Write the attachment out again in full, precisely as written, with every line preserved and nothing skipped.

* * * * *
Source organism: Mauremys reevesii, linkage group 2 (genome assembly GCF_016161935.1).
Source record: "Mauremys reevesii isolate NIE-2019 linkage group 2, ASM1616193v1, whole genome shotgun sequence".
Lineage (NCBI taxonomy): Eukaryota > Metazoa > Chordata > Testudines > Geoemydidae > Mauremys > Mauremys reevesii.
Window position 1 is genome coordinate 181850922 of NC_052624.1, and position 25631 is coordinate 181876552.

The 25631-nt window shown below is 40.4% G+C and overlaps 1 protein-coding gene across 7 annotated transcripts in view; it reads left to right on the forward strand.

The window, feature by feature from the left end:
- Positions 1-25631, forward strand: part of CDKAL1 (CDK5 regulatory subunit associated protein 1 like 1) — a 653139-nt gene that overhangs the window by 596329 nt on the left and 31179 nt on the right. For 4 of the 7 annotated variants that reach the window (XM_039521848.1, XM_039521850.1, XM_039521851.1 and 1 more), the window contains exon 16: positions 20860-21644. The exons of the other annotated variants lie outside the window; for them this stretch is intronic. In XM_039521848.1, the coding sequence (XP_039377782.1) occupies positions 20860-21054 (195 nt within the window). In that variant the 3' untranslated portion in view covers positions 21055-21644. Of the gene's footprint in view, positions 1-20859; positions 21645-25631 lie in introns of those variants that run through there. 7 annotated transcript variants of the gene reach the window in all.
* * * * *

Source organism: Mauremys reevesii, linkage group 2 (genome assembly GCF_016161935.1).
Source record: "Mauremys reevesii isolate NIE-2019 linkage group 2, ASM1616193v1, whole genome shotgun sequence".
Lineage (NCBI taxonomy): Eukaryota > Metazoa > Chordata > Testudines > Geoemydidae > Mauremys > Mauremys reevesii.
Window position 1 is genome coordinate 181850922 of NC_052624.1, and position 25631 is coordinate 181876552.

The 25631-nt window shown below is 40.4% G+C and overlaps 1 protein-coding gene across 7 annotated transcripts in view; it reads left to right on the forward strand.

The window, feature by feature from the left end:
- Positions 1-25631, forward strand: part of CDKAL1 (CDK5 regulatory subunit associated protein 1 like 1) — a 653139-nt gene that overhangs the window by 596329 nt on the left and 31179 nt on the right. For 4 of the 7 annotated variants that reach the window (XM_039521848.1, XM_039521850.1, XM_039521851.1 and 1 more), the window contains exon 16: positions 20860-21644. The exons of the other annotated variants lie outside the window; for them this stretch is intronic. In XM_039521848.1, the coding sequence (XP_039377782.1) occupies positions 20860-21054 (195 nt within the window). In that variant the 3' untranslated portion in view covers positions 21055-21644. Of the gene's footprint in view, positions 1-20859; positions 21645-25631 lie in introns of those variants that run through there. 7 annotated transcript variants of the gene reach the window in all.